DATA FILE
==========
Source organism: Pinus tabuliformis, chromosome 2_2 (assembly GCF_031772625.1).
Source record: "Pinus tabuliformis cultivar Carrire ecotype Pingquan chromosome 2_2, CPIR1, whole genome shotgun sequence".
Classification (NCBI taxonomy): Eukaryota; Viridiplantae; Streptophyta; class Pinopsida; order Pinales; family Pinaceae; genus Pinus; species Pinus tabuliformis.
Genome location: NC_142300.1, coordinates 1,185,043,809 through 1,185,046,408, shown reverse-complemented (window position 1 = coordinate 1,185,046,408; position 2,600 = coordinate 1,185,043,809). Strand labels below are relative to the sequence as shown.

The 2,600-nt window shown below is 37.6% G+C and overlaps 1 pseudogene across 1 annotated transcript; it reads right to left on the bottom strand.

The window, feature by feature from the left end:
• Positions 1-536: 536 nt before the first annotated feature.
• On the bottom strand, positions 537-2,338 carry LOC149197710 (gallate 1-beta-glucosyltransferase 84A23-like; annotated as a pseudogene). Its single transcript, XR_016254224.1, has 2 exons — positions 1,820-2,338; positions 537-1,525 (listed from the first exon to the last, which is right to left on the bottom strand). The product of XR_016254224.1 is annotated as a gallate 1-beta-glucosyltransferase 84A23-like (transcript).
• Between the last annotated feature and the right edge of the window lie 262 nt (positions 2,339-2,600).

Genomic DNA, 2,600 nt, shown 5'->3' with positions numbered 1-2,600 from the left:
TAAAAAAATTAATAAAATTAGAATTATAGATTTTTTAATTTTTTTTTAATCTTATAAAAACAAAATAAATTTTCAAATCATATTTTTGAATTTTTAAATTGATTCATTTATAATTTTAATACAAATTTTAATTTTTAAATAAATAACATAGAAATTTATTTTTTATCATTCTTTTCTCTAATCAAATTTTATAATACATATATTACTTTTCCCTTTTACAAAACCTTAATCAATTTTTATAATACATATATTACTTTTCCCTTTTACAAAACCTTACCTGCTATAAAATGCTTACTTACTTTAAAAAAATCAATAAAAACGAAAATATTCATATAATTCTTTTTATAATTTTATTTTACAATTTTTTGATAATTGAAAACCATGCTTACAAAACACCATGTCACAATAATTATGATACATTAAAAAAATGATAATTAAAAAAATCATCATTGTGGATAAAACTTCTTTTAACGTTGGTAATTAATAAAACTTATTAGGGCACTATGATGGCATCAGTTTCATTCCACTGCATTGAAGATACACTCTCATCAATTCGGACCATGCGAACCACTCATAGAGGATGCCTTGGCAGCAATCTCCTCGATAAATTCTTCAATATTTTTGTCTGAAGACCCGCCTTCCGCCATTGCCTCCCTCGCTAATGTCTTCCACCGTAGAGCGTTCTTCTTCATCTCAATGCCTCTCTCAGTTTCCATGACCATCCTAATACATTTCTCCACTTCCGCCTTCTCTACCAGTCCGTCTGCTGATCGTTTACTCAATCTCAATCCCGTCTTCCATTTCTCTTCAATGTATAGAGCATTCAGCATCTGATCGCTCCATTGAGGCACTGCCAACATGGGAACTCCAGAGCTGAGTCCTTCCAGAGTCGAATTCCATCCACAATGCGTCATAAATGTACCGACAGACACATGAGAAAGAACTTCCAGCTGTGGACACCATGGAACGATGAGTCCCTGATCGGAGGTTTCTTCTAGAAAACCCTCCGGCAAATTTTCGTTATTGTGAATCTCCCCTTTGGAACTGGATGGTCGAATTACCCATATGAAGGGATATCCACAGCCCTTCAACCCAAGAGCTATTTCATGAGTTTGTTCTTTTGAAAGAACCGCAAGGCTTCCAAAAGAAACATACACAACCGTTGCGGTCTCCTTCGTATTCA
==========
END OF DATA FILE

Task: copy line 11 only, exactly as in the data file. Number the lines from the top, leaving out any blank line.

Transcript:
TAAAAAAATTAATAAAATTAGAATTATAGATTTTTTAATTTTTTTTTAATCTTATAAAAACAAAATAAATTTTCAAATCATATTTTTGAATTTTTAAATTGATTCATTTATAATTTTAATACAAATTTTAATTTTTAAATAAATAACATAGAAATTTATTTTTTATCATTCTTTTCTCTAATCAAATTTTATAATACATATATTACTTTTCCCTTTTACAAAACCTTAATCAATTTTTATAATACATATATTACTTTTCCCTTTTACAAAACCTTACCTGCTATAAAATGCTTACTTACTTTAAAAAAATCAATAAAAACGAAAATATTCATATAATTCTTTTTATAATTTTATTTTACAATTTTTTGATAATTGAAAACCATGCTTACAAAACACCATGTCACAATAATTATGATACATTAAAAAAATGATAATTAAAAAAATCATCATTGTGGATAAAACTTCTTTTAACGTTGGTAATTAATAAAACTTATTAGGGCACTATGATGGCATCAGTTTCATTCCACTGCATTGAAGATACACTCTCATCAATTCGGACCATGCGAACCACTCATAGAGGATGCCTTGGCAGCAATCTCCTCGATAAATTCTTCAATATTTTTGTCTGAAGACCCGCCTTCCGCCATTGCCTCCCTCGCTAATGTCTTCCACCGTAGAGCGTTCTTCTTCATCTCAATGCCTCTCTCAGTTTCCATGACCATCCTAATACATTTCTCCACTTCCGCCTTCTCTACCAGTCCGTCTGCTGATCGTTTACTCAATCTCAATCCCGTCTTCCATTTCTCTTCAATGTATAGAGCATTCAGCATCTGATCGCTCCATTGAGGCACTGCCAACATGGGAACTCCAGAGCTGAGTCCTTCCAGAGTCGAATTCCATCCACAATGCGTCATAAATGTACCGACAGACACATGAGAAAGAACTTCCAGCTGTGGACACCATGGAACGATGAGTCCCTGATCGGAGGTTTCTTCTAGAAAACCCTCCGGCAAATTTTCGTTATTGTGAATCTCCCCTTTGGAACTGGATGGTCGAATTACCCATATGAAGGGATATCCACAGCCCTTCAACCCAAGAGCTATTTCATGAGTTTGTTCTTTTGAAAGAACCGCAAGGCTTCCAAAAGAAACATACACAACCGTTGCGGTCTCCTTCGTATTCA